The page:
I’m fully aware of how eagerly many investors dismiss our current concerns, as well as our record prior to 2009, because of the inadvertent challenges that followed my 2009 insistence, after a market collapse we fully anticipated, on stress-testing our methods against Depression-era data. The central lesson of the recent advancing half cycle is this. Unlike other market cycles across history, even the most extreme overvalued, overbought, overbullish syndromes were not enough to discourage speculation in the presence of zero interest rates. Instead, zero interest rate policy required one to wait for market internals to deteriorate explicitly before adopting a hard-negative outlook, a restriction that we imposed on our methods in mid-2014 (see Portfolio Strategy and the Iron Laws for a more detailed narrative). As I noted last week, absent that challenging period, I doubt that anyone would find my present market outlook, in the face of historically obscene valuations, as either controversial or inconsistent with the identical concerns I expressed in 2000 and 2007.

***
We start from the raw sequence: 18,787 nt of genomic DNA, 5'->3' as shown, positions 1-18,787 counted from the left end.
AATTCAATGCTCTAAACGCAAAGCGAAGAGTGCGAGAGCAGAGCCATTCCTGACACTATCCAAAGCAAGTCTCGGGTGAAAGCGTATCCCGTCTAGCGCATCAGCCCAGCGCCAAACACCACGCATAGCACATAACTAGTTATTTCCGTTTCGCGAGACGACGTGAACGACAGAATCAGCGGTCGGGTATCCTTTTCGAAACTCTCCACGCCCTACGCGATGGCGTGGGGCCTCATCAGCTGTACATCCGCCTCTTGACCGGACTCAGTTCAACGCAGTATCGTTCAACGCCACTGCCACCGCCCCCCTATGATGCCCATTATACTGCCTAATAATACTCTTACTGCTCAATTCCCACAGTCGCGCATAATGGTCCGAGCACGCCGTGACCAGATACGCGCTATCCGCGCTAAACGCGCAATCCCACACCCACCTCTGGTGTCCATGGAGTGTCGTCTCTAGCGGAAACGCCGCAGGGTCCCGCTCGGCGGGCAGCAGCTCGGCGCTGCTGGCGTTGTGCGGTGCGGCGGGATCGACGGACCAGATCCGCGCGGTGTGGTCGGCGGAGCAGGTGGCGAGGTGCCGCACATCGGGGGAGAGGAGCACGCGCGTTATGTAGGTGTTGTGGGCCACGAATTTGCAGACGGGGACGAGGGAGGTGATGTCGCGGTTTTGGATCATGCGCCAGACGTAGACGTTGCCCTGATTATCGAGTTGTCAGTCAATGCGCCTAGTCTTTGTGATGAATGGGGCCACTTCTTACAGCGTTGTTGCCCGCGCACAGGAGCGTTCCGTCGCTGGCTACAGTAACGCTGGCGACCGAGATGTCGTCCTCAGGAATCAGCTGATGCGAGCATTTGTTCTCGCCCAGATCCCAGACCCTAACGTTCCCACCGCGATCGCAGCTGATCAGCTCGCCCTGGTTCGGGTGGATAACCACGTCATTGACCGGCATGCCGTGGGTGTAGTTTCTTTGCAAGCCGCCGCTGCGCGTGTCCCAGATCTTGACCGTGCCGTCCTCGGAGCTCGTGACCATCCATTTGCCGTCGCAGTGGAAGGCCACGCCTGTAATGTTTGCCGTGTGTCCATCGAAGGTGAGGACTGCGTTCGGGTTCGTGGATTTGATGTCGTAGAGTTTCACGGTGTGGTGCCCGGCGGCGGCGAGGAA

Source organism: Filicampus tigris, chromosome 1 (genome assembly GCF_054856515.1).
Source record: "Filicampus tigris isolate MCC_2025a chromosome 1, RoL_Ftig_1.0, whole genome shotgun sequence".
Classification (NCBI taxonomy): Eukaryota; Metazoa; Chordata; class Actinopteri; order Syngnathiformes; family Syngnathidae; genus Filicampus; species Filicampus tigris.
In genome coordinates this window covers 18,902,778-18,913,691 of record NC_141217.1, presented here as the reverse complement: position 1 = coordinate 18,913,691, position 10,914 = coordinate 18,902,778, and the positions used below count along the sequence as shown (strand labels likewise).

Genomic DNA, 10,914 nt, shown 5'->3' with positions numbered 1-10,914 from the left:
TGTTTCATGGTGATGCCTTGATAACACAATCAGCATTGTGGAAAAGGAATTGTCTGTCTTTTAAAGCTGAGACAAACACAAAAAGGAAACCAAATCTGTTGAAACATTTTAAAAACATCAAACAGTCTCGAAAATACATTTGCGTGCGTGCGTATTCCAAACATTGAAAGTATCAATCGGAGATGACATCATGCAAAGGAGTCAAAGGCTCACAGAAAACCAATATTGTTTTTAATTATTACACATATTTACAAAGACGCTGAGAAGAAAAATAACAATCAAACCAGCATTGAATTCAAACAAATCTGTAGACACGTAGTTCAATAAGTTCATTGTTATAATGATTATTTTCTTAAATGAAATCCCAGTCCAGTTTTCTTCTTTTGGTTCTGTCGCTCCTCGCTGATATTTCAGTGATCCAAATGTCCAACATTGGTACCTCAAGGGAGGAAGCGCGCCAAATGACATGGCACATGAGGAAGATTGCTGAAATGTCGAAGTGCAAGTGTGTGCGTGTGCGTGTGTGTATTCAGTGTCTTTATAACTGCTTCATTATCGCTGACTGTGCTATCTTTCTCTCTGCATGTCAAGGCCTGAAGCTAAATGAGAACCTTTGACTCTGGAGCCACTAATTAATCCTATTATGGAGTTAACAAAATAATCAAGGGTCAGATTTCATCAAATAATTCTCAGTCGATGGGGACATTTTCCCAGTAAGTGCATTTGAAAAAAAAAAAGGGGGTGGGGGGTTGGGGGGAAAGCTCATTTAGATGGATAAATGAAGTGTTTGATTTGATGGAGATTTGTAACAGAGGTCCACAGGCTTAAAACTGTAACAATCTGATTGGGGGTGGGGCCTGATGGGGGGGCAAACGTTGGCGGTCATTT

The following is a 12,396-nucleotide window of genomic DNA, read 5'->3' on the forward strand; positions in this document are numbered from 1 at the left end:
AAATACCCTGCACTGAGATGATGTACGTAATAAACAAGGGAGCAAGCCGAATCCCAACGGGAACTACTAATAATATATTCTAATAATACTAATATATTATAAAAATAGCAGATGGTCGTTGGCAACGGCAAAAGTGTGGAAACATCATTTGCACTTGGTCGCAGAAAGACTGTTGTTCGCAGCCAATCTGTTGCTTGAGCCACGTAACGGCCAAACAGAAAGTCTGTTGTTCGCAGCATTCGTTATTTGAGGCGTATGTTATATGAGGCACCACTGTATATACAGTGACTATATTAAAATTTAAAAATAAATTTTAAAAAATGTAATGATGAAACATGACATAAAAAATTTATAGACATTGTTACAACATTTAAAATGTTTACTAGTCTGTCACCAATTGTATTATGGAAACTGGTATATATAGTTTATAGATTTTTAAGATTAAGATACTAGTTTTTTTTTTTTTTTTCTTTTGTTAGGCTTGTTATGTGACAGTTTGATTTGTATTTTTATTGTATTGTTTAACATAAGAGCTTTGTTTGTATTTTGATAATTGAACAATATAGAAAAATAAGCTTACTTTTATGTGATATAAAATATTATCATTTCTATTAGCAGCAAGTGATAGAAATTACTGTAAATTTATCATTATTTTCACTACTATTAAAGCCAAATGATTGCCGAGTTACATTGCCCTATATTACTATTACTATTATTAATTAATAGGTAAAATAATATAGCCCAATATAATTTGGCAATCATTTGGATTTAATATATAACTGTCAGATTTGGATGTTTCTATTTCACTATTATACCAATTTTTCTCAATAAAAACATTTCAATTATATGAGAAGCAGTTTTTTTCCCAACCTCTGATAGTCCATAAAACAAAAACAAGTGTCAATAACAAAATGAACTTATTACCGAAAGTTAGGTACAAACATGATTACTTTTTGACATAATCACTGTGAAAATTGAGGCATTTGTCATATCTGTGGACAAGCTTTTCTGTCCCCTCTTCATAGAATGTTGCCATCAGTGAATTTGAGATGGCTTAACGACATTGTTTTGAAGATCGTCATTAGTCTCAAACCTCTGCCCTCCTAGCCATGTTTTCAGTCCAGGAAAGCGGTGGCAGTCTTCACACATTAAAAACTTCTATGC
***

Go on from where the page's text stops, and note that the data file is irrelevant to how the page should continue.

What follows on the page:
Presently, we observe the broadest market valuation extreme in history, with the steepest median valuations on record, and the most reliable capitalization-weighted measures within a few percent of their 2000 peaks. In addition to extreme valuations, bullish sentiment, and consumer confidence, market action has deteriorated in interest-sensitive sectors, and internal dispersion has been widening more broadly. As of Friday, more than one-third of stocks are already below their 200-day moving averages. Indeed, even with the major indices near record highs, more NYSE-traded issues set new 52-week lows last week than new highs, while credit spreads abruptly widened.